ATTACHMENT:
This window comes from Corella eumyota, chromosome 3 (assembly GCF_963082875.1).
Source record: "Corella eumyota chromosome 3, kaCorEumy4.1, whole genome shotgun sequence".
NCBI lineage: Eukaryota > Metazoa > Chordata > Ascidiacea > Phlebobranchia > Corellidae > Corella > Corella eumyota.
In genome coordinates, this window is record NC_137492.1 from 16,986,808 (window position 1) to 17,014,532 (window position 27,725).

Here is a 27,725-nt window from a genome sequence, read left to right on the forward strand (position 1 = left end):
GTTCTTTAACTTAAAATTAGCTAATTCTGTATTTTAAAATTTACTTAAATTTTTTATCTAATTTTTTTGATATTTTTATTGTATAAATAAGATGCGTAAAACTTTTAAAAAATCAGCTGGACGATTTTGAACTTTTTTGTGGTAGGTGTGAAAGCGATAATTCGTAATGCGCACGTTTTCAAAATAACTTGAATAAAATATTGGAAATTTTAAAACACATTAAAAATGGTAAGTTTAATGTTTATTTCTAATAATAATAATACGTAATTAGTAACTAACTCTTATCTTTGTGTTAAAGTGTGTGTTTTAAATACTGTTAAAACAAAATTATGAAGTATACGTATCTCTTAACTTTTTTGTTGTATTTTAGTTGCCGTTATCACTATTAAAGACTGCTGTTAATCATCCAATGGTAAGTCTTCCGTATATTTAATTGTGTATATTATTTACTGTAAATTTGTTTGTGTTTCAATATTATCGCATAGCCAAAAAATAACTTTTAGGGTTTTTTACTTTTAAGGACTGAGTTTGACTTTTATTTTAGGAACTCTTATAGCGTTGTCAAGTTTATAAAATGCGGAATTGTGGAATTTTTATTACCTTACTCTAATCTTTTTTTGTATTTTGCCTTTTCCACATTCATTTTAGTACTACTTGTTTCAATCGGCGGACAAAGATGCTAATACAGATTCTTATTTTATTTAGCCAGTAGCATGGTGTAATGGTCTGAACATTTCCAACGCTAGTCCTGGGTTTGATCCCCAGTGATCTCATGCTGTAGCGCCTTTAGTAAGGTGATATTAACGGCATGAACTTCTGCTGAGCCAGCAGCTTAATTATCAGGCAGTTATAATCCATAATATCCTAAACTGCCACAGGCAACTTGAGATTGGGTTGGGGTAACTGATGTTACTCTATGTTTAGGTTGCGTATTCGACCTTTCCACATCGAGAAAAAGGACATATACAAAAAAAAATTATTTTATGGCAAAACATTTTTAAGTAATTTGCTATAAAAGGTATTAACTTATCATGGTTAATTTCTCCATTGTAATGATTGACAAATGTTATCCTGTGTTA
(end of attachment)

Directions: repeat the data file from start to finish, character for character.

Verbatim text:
This window comes from Corella eumyota, chromosome 3 (assembly GCF_963082875.1).
Source record: "Corella eumyota chromosome 3, kaCorEumy4.1, whole genome shotgun sequence".
NCBI lineage: Eukaryota > Metazoa > Chordata > Ascidiacea > Phlebobranchia > Corellidae > Corella > Corella eumyota.
In genome coordinates, this window is record NC_137492.1 from 16,986,808 (window position 1) to 17,014,532 (window position 27,725).

Here is a 27,725-nt window from a genome sequence, read left to right on the forward strand (position 1 = left end):
GTTCTTTAACTTAAAATTAGCTAATTCTGTATTTTAAAATTTACTTAAATTTTTTATCTAATTTTTTTGATATTTTTATTGTATAAATAAGATGCGTAAAACTTTTAAAAAATCAGCTGGACGATTTTGAACTTTTTTGTGGTAGGTGTGAAAGCGATAATTCGTAATGCGCACGTTTTCAAAATAACTTGAATAAAATATTGGAAATTTTAAAACACATTAAAAATGGTAAGTTTAATGTTTATTTCTAATAATAATAATACGTAATTAGTAACTAACTCTTATCTTTGTGTTAAAGTGTGTGTTTTAAATACTGTTAAAACAAAATTATGAAGTATACGTATCTCTTAACTTTTTTGTTGTATTTTAGTTGCCGTTATCACTATTAAAGACTGCTGTTAATCATCCAATGGTAAGTCTTCCGTATATTTAATTGTGTATATTATTTACTGTAAATTTGTTTGTGTTTCAATATTATCGCATAGCCAAAAAATAACTTTTAGGGTTTTTTACTTTTAAGGACTGAGTTTGACTTTTATTTTAGGAACTCTTATAGCGTTGTCAAGTTTATAAAATGCGGAATTGTGGAATTTTTATTACCTTACTCTAATCTTTTTTTGTATTTTGCCTTTTCCACATTCATTTTAGTACTACTTGTTTCAATCGGCGGACAAAGATGCTAATACAGATTCTTATTTTATTTAGCCAGTAGCATGGTGTAATGGTCTGAACATTTCCAACGCTAGTCCTGGGTTTGATCCCCAGTGATCTCATGCTGTAGCGCCTTTAGTAAGGTGATATTAACGGCATGAACTTCTGCTGAGCCAGCAGCTTAATTATCAGGCAGTTATAATCCATAATATCCTAAACTGCCACAGGCAACTTGAGATTGGGTTGGGGTAACTGATGTTACTCTATGTTTAGGTTGCGTATTCGACCTTTCCACATCGAGAAAAAGGACATATACAAAAAAAAATTATTTTATGGCAAAACATTTTTAAGTAATTTGCTATAAAAGGTATTAACTTATCATGGTTAATTTCTCCATTGTAATGATTGACAAATGTTATCCTGTGTTA